U.S. Civil Rights: Past and Present

Spring term, 2014-2015
HC 444H/431H 4.00 cr. Credits

CRN 32645 14:00-15:20 MW CHA 303

Professor: Daniel Miller

Course Description forthcoming.

Understanding the Nineteenth-Century South

Spring term, 2014-2015
HC 444H/431H 4.00 cr. Credits

CRN 37004 14:00-15:20 WF CHA 204

Professor: Tim Williams

Graduation Requirement: This class will fulfill both of the following requirements: a Social Science Colloquium and an AC Multicultural class. If the student has already taken a Social Science Colloquium, this class will fulfill both of the following requirements: an Elective Colloquium and an AC Multicultural class.

The South is perhaps the most mythologized region in the United States, as countless works of fiction, history, film, and journalism reveal. Indeed, the beginning of the twenty-first has seen a renewed interest in this region’s past, as Americans commemorate the sesquicentennial of the Civil War, consider the lasting effects of American slavery and emancipation, and seek to understand a resurgence of racial violence throughout the nation. It is imperative, then, that we today understand the nineteenth-century South.

This course explores both the history of the South as well as the history of ideas about the South. We will explore these interrelated issues from the perspective of nationalism, the nineteenth-century’s most prescient and enduring global issue. In the process, we will explore how southerners and northerners viewed and grappled with this region as part of a global order in which a host of issues took on a southern accent: slavery, mastery, honor, race, regionalism, intellectual life, and popular culture. We will read a variety of scholarly books and articles on the topic, as well as a variety of primary sources. Assignments will include writing book reviews of scholarly work, leading discussions based on outside reading, and at least one crucial essay on the course themes and readings.

Thesis Prospectus

Spring term, 2014-2015
HC 477H 2.00 cr. Credits

CRN 32646 10:00-11:50 F CHA 303

Professor: Roxann Prazniak

Thesis Prospectus (2 credits) guides student work with a primary thesis advisor to develop a prospectus and timeline for thesis work throughout the year. Students present prospectuses orally to the class, with primary thesis advisors present. Course requirements include submitting a revised Thesis Prospectus and completing a Graduation Audit. Thesis Prospectus is graded Pass/No Pass. NOTE: HC 477—Thesis Prospectus requires pre-authorization. Complete the Thesis Prospectus Application form, which is available on the CHC Blackboard site, only after taking the time necessary to formulate, in collaboration with a primary thesis advisor in the major, the outline of a thesis project. The form requires the primary thesis advisor’s signature (verified electronic signatures are accepted). Provide the completed form to Academic Coordinator Miriam Jordan in person (122 Chapman Hall) or electronically (mjordan@uoregon.edu). The Academic Coordinator requires the form at least two weeks prior to a given term’s initial registration period. Enrollment is based on a first-come, first-served basis. Space is limited. Students who do not file applications in a timely manner will be asked to take Thesis Prospectus the following term. Address questions about the thesis process to your CHC advisor. Address questions about Thesis Prospectus enrollment to the Academic Coordinator. Students who need to submit an application from abroad should email the Academic Coordinator.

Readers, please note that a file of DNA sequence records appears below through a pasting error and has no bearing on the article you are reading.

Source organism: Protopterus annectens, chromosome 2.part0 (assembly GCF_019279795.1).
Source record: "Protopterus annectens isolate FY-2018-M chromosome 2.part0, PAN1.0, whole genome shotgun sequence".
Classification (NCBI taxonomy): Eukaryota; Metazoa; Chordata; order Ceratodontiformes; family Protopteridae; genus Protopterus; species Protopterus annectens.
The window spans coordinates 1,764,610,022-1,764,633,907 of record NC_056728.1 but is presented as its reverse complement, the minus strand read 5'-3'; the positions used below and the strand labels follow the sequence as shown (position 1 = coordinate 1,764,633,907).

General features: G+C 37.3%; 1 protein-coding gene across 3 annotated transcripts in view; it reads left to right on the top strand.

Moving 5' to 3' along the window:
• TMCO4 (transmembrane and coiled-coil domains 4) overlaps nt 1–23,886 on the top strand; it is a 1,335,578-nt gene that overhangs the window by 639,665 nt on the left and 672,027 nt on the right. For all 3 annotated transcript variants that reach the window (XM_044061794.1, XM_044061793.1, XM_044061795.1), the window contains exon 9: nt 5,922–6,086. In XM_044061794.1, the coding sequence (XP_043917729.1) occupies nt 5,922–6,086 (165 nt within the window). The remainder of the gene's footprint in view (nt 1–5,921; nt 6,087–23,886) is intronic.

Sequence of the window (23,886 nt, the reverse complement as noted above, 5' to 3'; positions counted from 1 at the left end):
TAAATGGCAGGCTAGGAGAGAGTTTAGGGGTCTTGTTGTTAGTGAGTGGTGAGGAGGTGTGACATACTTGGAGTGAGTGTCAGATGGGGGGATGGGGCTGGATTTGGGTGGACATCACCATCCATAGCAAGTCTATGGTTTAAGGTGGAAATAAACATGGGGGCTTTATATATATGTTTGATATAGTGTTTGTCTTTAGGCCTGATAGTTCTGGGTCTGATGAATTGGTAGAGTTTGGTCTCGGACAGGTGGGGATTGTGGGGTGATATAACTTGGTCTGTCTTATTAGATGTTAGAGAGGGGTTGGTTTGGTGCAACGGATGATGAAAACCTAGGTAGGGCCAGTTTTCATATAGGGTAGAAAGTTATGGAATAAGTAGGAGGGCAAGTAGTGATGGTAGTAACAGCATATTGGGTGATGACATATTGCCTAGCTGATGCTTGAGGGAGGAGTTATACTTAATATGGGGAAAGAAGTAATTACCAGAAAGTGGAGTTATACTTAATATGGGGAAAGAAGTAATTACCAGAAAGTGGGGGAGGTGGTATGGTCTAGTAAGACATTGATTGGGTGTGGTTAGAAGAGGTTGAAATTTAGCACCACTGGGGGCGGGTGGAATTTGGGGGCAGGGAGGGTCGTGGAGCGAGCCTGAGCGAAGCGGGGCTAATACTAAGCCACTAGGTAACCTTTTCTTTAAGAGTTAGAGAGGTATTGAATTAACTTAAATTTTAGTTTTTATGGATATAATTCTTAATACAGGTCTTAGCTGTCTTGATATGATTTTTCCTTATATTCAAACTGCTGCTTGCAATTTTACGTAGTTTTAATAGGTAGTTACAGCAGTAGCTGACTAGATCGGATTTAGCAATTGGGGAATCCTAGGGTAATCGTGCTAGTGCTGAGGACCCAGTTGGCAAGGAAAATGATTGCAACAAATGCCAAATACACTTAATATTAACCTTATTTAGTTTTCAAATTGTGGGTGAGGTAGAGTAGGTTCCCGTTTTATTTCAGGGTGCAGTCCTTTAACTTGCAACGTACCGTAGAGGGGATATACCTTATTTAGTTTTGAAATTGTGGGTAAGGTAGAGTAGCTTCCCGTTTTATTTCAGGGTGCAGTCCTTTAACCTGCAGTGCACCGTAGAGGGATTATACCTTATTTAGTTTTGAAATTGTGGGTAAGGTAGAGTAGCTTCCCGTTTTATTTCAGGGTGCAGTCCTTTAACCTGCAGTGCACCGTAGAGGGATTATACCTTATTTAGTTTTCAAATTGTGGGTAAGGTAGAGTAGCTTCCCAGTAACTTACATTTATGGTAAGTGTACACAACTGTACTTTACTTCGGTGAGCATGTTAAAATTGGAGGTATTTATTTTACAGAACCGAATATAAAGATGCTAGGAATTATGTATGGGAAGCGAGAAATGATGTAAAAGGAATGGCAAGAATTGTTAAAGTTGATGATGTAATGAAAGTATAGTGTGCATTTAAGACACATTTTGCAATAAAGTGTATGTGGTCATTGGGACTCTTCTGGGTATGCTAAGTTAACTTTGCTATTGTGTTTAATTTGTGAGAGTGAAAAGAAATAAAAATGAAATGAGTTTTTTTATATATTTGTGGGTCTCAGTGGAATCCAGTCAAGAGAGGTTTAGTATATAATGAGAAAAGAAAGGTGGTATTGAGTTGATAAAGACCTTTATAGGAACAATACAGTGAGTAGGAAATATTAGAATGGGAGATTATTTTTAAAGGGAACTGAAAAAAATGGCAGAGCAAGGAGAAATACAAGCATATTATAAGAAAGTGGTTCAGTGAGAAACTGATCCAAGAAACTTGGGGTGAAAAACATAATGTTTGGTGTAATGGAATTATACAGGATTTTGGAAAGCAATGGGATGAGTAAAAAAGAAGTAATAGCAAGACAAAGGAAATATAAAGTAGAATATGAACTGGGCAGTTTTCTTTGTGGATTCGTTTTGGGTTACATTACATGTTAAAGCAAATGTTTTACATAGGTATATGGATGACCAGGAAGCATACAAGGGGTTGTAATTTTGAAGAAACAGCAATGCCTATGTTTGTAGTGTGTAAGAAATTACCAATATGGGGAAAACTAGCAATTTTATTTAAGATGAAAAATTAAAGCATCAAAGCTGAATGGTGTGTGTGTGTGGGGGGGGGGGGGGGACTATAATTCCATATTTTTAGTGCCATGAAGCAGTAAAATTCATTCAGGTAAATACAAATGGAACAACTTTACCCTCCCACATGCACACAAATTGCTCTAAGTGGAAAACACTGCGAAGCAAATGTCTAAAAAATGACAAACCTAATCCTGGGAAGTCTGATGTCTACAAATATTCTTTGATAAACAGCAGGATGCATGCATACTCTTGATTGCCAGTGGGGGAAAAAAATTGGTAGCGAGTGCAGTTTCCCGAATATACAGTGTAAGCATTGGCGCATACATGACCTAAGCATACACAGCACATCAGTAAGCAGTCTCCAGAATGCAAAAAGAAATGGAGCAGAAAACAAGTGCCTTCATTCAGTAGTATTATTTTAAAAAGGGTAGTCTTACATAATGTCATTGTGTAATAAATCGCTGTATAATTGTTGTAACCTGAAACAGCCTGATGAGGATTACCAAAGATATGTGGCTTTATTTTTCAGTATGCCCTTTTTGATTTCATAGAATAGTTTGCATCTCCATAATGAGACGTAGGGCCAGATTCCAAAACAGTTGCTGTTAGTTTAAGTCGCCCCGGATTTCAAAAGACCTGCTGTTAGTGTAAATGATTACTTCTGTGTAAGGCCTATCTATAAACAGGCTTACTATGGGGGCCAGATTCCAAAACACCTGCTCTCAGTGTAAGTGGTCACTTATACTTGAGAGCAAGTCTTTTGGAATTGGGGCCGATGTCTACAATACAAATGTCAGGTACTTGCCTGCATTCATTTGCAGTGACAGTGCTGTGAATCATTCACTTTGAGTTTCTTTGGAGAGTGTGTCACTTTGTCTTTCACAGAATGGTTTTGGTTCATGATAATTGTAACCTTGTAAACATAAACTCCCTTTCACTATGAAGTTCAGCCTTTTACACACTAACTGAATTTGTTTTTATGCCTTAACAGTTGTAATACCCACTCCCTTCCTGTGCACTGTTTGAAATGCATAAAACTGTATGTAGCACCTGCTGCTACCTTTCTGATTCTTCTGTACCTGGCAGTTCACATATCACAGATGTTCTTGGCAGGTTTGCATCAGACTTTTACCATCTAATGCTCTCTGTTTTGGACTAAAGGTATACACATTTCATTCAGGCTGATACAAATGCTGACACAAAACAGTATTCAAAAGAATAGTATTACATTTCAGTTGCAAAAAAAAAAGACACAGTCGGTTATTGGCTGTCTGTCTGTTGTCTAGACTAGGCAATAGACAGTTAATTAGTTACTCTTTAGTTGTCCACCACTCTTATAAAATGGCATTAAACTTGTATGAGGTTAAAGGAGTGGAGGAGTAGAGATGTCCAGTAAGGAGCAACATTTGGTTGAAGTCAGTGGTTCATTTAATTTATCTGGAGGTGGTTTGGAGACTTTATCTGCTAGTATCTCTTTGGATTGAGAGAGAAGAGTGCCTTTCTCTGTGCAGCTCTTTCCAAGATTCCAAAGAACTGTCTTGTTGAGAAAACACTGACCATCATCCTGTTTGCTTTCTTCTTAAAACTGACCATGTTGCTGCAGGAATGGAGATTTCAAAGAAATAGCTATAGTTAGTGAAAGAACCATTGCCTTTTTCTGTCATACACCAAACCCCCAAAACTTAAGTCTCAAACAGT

Thesis Prospectus

Spring term, 2014-2015
HC 477H 2.00 cr. Credits

CRN 32647 17:00-18:50 T CHA 303

Professor: Terry Hunt

Thesis Prospectus (2 credits) guides student work with a primary thesis advisor to develop a prospectus and timeline for thesis work throughout the year. Students present prospectuses orally to the class, with primary thesis advisors present. Course requirements include submitting a revised Thesis Prospectus and completing a Graduation Audit. Thesis Prospectus is graded Pass/No Pass. NOTE: HC 477—Thesis Prospectus requires pre-authorization. Complete the Thesis Prospectus Application form, which is available on the CHC Blackboard site, only after taking the time necessary to formulate, in collaboration with a primary thesis advisor in the major, the outline of a thesis project. The form requires the primary thesis advisor’s signature (verified electronic signatures are accepted). Provide the completed form to Academic Coordinator Miriam Jordan in person (122 Chapman Hall) or electronically (mjordan@uoregon.edu). The Academic Coordinator requires the form at least two weeks prior to a given term’s initial registration period. Enrollment is based on a first-come, first-served basis. Space is limited. Students who do not file applications in a timely manner will be asked to take Thesis Prospectus the following term. Address questions about the thesis process to your CHC advisor. Address questions about Thesis Prospectus enrollment to the Academic Coordinator. Students who need to submit an application from abroad should email the Academic Coordinator.